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ECHOES Project

Supporting autistic children in learning of social interaction skills through intelligent technology

ECHOES project

9 January 2018

By Kaska Porayska-Pomsta

ECHOES is a technology-enhanced learning (TEL) environment for 5 to 7 years old children where they can explore and practise skills needed for successful social interaction, such as sharing of attention with others, turn-taking, initiating and responding to bids for interaction. ECHOES supports typically developing children (TD) and children with autism spectrum disorders (ASCs). As well as being a tool for learning by children, ECHOES is a research tool for exploring the specific difficulties of individual children in relation to social interaction.

The project employed participatory design methodology to allow the researchers to co-design the environment with children and teachers and to determine how it could be used in real classrooms. ECHOES also relied on clinical and educational intervention framework (called SCERTS) and utilised Artificial Intelligence techniques in order to record and interpret interaction data between children and the environment. This data coupled with the data obtained through the ECHOES' evaluation provides the basis for the project's findings and motivates further research.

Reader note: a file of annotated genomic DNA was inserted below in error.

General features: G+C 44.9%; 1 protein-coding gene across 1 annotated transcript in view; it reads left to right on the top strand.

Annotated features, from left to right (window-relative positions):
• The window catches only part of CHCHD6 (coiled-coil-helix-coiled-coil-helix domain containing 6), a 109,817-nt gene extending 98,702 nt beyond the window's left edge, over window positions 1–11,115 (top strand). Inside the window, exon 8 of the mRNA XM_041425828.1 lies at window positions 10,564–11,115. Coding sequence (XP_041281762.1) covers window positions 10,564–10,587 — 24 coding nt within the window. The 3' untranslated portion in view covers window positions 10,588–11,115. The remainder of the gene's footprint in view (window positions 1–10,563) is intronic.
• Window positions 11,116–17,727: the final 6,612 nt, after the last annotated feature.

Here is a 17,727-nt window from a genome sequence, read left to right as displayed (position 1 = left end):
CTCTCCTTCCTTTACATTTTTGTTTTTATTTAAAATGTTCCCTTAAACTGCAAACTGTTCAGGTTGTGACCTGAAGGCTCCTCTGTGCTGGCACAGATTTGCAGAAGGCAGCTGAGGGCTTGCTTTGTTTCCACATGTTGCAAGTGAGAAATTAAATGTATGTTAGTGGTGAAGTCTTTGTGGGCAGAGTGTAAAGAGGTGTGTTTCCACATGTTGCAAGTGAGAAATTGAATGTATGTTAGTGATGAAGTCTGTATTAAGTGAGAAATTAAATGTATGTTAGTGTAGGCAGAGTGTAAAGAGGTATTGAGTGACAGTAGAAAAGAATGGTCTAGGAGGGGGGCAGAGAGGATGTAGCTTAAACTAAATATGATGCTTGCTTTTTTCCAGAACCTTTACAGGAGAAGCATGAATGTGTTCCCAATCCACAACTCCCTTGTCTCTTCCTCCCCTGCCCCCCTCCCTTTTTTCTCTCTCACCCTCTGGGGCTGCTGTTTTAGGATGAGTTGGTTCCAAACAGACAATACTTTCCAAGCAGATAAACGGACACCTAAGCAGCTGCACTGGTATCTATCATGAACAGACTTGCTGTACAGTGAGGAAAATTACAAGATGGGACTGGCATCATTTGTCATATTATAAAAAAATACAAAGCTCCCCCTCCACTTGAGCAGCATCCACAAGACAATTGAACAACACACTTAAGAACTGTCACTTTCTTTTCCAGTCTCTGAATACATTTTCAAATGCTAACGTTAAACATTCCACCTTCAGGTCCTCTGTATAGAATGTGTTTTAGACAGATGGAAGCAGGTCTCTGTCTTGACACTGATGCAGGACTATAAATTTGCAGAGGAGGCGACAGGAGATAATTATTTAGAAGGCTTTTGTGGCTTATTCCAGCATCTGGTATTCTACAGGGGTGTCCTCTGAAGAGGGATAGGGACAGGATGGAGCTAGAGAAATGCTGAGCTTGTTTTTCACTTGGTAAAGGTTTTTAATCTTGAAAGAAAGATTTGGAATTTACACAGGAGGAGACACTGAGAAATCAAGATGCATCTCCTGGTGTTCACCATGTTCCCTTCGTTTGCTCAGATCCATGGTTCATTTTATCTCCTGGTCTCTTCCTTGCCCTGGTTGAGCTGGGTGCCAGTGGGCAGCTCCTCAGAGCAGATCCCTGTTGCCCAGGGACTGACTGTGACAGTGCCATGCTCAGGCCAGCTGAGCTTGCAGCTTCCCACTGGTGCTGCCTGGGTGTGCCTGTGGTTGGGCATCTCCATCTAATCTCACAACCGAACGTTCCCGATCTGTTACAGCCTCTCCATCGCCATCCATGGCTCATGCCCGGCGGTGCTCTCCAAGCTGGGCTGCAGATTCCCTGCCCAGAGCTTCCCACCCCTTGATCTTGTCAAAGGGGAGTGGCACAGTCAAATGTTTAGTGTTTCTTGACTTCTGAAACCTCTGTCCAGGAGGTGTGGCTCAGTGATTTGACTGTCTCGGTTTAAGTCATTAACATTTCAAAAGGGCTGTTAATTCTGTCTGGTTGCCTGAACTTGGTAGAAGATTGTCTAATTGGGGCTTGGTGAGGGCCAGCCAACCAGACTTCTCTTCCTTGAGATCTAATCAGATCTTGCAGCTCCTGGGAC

As well as being a tool for learning by children, ECHOES is a research tool for exploring the specific difficulties of individual children in relation to social interaction.

As well as being a tool for learning by children, ECHOES is a research tool for exploring the specific difficulties of individual children in relation to social interaction.

ECHOES was evaluated in 4 UK schools, over eight weeks. Quantitative analysis of social communication behaviours using a specially designed coding scheme revealed positive improvement trends in responses to human partner initiations whilst using ECHOES. The improvement observed during ECHOES indicates the potential for TEL environments such as ECHOES to facilitate previously unobserved social communication skills in children with ASC and points the way to further modifications required at the technology engineering level to engender flexibility and extendability of TEL that fits diverse contexts of use.